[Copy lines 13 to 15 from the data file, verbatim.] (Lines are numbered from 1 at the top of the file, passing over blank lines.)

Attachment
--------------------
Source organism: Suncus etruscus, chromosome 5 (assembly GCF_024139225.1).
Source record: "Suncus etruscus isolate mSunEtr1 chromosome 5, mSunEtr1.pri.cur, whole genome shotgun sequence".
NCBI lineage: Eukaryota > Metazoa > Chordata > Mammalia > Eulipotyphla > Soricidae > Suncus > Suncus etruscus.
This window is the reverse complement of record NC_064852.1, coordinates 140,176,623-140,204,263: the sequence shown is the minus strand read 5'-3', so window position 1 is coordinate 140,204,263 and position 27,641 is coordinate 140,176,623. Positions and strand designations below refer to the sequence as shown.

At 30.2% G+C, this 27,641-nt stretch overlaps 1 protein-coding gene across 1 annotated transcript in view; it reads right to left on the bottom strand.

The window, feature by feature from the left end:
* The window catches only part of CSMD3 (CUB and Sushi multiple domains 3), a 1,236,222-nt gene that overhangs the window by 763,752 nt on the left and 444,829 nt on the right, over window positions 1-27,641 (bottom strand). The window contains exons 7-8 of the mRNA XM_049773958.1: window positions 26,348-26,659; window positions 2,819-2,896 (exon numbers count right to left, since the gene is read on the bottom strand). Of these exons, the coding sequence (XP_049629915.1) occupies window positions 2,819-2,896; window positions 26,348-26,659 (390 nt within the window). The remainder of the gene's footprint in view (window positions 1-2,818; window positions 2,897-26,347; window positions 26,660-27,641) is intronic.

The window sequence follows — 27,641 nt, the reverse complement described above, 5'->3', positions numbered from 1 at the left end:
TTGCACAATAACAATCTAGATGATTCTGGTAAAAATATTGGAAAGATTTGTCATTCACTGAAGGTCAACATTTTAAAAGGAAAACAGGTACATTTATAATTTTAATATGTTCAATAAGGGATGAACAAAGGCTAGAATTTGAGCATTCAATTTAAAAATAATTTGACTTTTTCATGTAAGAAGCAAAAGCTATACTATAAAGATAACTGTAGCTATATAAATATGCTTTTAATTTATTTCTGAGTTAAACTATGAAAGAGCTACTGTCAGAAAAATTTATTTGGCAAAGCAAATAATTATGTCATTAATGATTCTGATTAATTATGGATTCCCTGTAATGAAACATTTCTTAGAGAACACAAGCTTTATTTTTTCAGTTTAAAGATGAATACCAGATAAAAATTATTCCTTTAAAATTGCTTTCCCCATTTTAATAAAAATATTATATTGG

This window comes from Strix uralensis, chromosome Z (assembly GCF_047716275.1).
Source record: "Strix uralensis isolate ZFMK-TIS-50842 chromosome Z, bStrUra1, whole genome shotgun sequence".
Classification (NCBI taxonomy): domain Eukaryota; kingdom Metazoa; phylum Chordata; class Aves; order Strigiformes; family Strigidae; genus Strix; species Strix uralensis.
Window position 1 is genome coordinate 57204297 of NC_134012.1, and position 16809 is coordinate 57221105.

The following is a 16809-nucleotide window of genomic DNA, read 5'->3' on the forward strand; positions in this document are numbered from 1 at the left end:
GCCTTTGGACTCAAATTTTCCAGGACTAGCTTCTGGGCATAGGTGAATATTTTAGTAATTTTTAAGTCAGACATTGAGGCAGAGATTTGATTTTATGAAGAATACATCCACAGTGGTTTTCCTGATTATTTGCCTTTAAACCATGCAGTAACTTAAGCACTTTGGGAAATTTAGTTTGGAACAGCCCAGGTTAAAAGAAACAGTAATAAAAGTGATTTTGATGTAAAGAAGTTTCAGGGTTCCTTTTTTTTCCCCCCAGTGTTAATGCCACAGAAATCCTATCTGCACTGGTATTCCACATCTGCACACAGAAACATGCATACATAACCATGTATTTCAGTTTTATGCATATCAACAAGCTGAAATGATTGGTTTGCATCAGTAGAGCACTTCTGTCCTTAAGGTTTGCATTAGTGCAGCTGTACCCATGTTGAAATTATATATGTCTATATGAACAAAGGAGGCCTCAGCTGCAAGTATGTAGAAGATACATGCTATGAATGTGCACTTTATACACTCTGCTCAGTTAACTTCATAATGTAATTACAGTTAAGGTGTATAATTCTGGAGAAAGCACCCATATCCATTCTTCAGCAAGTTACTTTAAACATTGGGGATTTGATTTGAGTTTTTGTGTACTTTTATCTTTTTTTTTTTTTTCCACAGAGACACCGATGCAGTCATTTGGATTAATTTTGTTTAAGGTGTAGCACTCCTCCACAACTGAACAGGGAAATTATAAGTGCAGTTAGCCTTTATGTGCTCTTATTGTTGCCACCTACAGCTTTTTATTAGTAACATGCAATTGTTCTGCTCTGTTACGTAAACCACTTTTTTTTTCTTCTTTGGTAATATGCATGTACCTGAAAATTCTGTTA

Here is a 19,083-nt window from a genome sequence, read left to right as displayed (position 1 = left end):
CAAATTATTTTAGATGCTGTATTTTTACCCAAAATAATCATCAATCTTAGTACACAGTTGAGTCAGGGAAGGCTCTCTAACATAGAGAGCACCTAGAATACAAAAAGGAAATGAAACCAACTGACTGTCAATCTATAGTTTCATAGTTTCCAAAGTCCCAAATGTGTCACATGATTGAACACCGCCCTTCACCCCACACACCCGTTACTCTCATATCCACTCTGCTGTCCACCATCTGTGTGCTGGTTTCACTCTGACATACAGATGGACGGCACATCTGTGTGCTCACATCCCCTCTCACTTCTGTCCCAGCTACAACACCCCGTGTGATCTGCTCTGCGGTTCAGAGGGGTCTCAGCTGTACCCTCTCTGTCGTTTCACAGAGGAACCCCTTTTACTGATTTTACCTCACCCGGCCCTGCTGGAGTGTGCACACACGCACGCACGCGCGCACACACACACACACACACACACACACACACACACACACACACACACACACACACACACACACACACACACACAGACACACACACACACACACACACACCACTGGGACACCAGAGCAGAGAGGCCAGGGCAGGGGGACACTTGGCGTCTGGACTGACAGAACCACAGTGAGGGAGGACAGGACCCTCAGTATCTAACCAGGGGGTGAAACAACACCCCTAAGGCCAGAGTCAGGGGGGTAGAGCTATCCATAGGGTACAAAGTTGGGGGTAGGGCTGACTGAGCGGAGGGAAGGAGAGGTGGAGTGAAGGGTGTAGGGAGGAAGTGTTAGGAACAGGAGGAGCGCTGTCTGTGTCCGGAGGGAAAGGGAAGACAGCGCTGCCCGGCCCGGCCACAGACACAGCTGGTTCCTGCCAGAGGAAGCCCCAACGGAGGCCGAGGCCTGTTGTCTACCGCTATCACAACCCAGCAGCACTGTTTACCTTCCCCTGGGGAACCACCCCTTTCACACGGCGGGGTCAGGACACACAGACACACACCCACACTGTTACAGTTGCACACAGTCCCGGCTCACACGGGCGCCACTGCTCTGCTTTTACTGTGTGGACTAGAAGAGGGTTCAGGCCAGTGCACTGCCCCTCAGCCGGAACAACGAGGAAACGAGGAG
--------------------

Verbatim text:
Window position 1 is genome coordinate 57204297 of NC_134012.1, and position 16809 is coordinate 57221105.

The following is a 16809-nucleotide window of genomic DNA, read 5'->3' on the forward strand; positions in this document are numbered from 1 at the left end:
GCCTTTGGACTCAAATTTTCCAGGACTAGCTTCTGGGCATAGGTGAATATTTTAGTAATTTTTAAGTCAGACATTGAGGCAGAGATTTGATTTTATGAAGAATACATCCACAGTGGTTTTCCTGATTATTTGCCTTTAAACCATGCAGTAACTTAAGCACTTTGGGAAATTTAGTTTGGAACAGCCCAGGTTAAAAGAAACAGTAATAAAAGTGATTTTGATGTAAAGAAGTTTCAGGGTTCCTTTTTTTTCCCCCCAGTGTTAATGCCACAGAAATCCTATCTGCACTGGTATTCCACATCTGCACACAGAAACATGCATACATAACCATGTATTTCAGTTTTATGCATATCAACAAGCTGAAATGATTGGTTTGCATCAGTAGAGCACTTCTGTCCTTAAGGTTTGCATTAGTGCAGCTGTACCCATGTTGAAATTATATATGTCTATATGAACAAAGGAGGCCTCAGCTGCAAGTATGTAGAAGATACATGCTATGAATGTGCACTTTATACACTCTGCTCAGTTAACTTCATAATGTAATTACAGTTAAGGTGTATAATTCTGGAGAAAGCACCCATATCCATTCTTCAGCAAGTTACTTTAAACATTGGGGATTTGATTTGAGTTTTTGTGTACTTTTATCTTTTTTTTTTTTTTCCACAGAGACACCGATGCAGTCATTTGGATTAATTTTGTTTAAGGTGTAGCACTCCTCCACAACTGAACAGGGAAATTATAAGTGCAGTTAGCCTTTATGTGCTCTTATTGTTGCCACCTACAGCTTTTTATTAGTAACATGCAATTGTTCTGCTCTGTTACGTAAACCACTTTTTTTTTCTTCTTTGGTAATATGCATGTACCTGAAAATTCTGTTA